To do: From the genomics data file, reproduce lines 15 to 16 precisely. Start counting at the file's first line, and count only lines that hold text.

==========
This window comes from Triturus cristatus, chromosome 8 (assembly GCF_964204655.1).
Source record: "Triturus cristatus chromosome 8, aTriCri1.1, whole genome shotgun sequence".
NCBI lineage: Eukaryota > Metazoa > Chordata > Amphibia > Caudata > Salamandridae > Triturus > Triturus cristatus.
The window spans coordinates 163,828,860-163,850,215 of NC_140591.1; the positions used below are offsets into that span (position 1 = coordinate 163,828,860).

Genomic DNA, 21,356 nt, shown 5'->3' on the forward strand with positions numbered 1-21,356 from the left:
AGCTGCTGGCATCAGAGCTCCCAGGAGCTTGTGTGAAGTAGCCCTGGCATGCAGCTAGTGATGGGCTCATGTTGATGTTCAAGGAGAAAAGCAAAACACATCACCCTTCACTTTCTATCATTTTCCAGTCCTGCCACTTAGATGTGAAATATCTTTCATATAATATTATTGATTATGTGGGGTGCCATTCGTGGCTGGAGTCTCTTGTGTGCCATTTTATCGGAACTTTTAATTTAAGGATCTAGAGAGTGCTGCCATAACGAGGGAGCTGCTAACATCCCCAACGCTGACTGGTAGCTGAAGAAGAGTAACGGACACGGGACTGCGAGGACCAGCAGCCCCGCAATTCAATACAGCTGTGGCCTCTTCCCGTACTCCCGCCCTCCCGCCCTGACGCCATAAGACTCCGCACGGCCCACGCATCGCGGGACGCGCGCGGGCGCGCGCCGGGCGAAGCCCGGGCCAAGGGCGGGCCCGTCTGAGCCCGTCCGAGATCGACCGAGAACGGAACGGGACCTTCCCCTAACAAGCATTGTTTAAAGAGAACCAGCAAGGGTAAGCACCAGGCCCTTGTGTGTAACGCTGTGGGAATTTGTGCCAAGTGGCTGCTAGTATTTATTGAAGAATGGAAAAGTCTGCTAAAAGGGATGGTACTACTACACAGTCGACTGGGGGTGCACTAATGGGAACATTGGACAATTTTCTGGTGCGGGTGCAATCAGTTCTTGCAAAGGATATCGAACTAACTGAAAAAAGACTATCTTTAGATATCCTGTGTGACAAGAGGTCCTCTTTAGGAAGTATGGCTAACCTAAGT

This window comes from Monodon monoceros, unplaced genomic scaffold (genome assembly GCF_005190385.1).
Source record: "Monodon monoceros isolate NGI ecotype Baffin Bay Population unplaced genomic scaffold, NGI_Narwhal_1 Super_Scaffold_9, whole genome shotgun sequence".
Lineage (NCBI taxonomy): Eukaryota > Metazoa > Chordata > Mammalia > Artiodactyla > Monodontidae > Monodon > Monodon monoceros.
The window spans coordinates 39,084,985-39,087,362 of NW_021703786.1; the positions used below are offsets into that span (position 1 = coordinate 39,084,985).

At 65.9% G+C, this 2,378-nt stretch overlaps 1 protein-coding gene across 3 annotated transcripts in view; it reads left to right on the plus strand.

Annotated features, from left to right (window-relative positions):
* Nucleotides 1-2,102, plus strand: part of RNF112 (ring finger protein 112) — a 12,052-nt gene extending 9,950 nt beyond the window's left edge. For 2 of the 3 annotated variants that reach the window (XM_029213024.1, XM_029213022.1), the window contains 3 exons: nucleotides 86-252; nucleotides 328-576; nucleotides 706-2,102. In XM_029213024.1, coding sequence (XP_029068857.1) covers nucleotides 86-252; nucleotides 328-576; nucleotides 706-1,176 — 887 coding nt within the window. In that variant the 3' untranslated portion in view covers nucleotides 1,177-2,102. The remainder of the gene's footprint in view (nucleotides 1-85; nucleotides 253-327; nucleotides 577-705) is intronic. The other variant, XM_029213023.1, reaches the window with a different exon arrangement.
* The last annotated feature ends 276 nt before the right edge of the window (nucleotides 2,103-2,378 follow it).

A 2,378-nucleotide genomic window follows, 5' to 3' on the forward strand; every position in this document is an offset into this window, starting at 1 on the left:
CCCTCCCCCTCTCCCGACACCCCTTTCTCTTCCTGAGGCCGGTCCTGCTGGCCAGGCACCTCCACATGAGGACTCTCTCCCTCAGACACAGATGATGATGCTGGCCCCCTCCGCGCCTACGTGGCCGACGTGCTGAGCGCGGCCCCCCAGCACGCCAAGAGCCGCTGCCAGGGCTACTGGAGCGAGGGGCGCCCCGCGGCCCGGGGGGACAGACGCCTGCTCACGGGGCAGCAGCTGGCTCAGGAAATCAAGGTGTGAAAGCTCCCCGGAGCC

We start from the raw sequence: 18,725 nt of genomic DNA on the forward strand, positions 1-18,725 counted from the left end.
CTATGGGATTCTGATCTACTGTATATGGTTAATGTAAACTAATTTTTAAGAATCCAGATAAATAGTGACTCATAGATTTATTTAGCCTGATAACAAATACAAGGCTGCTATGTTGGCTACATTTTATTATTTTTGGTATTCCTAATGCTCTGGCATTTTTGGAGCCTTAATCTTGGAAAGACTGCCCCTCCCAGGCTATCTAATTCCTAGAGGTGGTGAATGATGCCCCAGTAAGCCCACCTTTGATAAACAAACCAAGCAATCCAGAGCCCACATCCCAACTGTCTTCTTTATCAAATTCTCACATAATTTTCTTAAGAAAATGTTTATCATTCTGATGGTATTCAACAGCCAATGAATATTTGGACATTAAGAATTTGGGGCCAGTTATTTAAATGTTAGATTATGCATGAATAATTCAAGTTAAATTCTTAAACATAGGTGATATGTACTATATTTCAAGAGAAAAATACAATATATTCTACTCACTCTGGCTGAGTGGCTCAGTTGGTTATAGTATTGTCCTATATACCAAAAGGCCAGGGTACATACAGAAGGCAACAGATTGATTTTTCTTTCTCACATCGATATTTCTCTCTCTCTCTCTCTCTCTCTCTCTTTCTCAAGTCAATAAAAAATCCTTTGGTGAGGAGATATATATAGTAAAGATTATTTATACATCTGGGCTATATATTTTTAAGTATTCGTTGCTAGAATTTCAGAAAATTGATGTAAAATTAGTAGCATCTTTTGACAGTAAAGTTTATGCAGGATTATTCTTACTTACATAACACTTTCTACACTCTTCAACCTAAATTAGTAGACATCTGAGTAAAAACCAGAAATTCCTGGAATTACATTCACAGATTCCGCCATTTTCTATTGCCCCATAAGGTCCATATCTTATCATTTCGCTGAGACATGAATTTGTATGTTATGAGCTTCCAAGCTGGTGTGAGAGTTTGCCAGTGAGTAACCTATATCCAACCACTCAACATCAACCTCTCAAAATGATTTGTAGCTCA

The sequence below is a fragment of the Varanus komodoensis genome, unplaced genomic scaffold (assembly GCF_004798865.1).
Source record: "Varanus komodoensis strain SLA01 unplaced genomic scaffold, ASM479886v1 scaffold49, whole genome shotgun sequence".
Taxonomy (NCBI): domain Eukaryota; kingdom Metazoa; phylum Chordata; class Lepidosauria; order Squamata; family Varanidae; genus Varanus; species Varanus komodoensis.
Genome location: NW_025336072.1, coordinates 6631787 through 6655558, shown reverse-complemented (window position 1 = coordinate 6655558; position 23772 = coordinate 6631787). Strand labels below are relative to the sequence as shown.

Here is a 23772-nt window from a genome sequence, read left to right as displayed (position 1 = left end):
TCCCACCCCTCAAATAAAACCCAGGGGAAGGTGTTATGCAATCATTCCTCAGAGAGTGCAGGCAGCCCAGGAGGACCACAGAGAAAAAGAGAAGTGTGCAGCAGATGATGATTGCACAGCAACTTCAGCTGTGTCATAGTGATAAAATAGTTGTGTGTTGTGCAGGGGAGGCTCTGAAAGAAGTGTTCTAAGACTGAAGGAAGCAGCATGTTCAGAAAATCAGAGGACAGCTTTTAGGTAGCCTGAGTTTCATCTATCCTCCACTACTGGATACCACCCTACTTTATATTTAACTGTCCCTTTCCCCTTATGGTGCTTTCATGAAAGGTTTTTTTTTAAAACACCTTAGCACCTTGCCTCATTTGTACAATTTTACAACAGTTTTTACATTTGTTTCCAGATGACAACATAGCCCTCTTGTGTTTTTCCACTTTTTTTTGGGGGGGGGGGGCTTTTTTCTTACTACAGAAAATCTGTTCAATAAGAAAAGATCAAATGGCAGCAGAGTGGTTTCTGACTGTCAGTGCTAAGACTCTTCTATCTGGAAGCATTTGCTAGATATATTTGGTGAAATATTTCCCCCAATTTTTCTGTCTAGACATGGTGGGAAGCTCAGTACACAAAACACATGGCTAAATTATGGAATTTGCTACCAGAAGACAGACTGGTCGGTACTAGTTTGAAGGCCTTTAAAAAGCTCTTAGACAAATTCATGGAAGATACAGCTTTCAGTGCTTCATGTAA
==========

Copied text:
A 2,378-nucleotide genomic window follows, 5' to 3' on the forward strand; every position in this document is an offset into this window, starting at 1 on the left:
CCCTCCCCCTCTCCCGACACCCCTTTCTCTTCCTGAGGCCGGTCCTGCTGGCCAGGCACCTCCACATGAGGACTCTCTCCCTCAGACACAGATGATGATGCTGGCCCCCTCCGCGCCTACGTGGCCGACGTGCTGAGCGCGGCCCCCCAGCACGCCAAGAGCCGCTGCCAGGGCTACTGGAGCGAGGGGCGCCCCGCGGCCCGGGGGGACAGACGCCTGCTCACGGGGCAGCAGCTGGCTCAGGAAATCAAGGTGTGAAAGCTCCCCGGAGCC